Who's Your City?: How The Creative Economy Is Making Where To Live The Most Important Decision Of…

Paperback | March 24, 2009

byRichard Florida

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International Bestseller

All places are not created equal.

In this groundbreaking book, Richard Florida shows that where we live is increasingly a crucial factor in our lives, one that fundamentally affects our professional and personal prospects. As well as explaining why place matters now more than ever, Who’s Your City? provides indispensable tools to help you choose the right place for you.

It’s a cliché of the information age that globalization has made place irrelevant, that one can telecommute as effectively from New Zealand as New York. But it’s not true, Richard Florida argues, relying on twenty years of innovative research in urban studies, creativity, and demographic trends. In fact, as new units of economic growth called mega-regions become increasingly specialized, the world is becoming more and more “spiky” — divided between flourishing clusters of talent, education and competitiveness, and moribund “valleys.”

All these places have personalities, Richard Florida explains in the second half of Who’s Your City?, and happiness depends on finding the city in which you can balance your personal and career goals to thrive. More people than ever before now have the opportunity to choose where to live, but at different points in our lives we need different kinds of places, he points out — what a couple of recent college graduates want from their city isn’t necessarily what a retiree is looking for. You have to find the place that suits you best: a boho-burb neighbourhood isn’t likely to be the best fit for patio man.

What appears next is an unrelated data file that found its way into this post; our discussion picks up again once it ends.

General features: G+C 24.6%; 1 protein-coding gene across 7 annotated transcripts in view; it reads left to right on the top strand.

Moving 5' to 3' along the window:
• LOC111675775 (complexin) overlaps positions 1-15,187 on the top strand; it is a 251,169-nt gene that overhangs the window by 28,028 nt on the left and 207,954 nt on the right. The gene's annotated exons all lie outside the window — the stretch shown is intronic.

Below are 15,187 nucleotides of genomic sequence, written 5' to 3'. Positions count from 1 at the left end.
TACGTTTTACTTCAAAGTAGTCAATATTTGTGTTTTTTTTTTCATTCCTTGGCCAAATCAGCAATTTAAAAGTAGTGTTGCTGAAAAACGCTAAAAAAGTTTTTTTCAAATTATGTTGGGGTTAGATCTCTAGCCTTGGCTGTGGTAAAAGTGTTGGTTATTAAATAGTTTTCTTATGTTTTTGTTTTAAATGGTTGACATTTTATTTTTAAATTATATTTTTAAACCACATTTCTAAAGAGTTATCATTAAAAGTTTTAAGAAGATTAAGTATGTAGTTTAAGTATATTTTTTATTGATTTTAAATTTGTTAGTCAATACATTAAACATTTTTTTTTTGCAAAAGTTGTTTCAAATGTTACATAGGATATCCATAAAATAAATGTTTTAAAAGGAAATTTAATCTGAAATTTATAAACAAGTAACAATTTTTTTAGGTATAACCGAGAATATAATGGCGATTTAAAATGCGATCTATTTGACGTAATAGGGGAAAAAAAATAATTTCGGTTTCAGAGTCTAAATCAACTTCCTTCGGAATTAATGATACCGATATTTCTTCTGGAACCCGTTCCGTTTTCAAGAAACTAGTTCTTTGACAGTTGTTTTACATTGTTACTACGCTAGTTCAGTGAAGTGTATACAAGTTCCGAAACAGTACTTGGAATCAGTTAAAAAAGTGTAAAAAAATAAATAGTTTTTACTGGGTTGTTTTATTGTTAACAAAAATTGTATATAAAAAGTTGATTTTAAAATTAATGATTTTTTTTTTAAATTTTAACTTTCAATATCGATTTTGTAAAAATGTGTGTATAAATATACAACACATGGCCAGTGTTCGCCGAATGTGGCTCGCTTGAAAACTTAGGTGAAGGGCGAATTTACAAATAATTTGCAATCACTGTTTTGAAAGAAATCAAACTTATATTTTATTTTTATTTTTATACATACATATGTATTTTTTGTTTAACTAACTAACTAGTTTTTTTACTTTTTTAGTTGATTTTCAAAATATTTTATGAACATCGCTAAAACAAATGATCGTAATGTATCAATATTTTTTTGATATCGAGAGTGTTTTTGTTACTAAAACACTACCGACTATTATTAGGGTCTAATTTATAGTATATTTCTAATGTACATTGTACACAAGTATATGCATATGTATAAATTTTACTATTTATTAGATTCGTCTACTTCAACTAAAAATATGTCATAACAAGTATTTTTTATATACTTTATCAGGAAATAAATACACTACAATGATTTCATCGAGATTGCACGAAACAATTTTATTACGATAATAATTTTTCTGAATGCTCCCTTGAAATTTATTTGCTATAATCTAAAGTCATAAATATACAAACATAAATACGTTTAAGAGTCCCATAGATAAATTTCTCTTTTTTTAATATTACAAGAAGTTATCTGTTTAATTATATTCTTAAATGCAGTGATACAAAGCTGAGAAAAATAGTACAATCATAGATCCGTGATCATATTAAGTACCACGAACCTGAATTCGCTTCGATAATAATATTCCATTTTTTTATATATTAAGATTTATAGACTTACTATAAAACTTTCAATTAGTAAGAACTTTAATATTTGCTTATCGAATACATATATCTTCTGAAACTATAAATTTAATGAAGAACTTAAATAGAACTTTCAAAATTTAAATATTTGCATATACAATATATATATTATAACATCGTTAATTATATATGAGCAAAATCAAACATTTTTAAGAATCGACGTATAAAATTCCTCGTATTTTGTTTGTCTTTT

So, for the first time, Who’s Your City? ranks cities by their fitness for various life stages, rating the best places for singles, young families, and empty nesters. It summarizes the key factors that make place matter to different kinds of people, from professional opportunities to the closeness of family to how well it matches their lifestyle, and provides an in-depth series of steps to help you choose the right place wisely.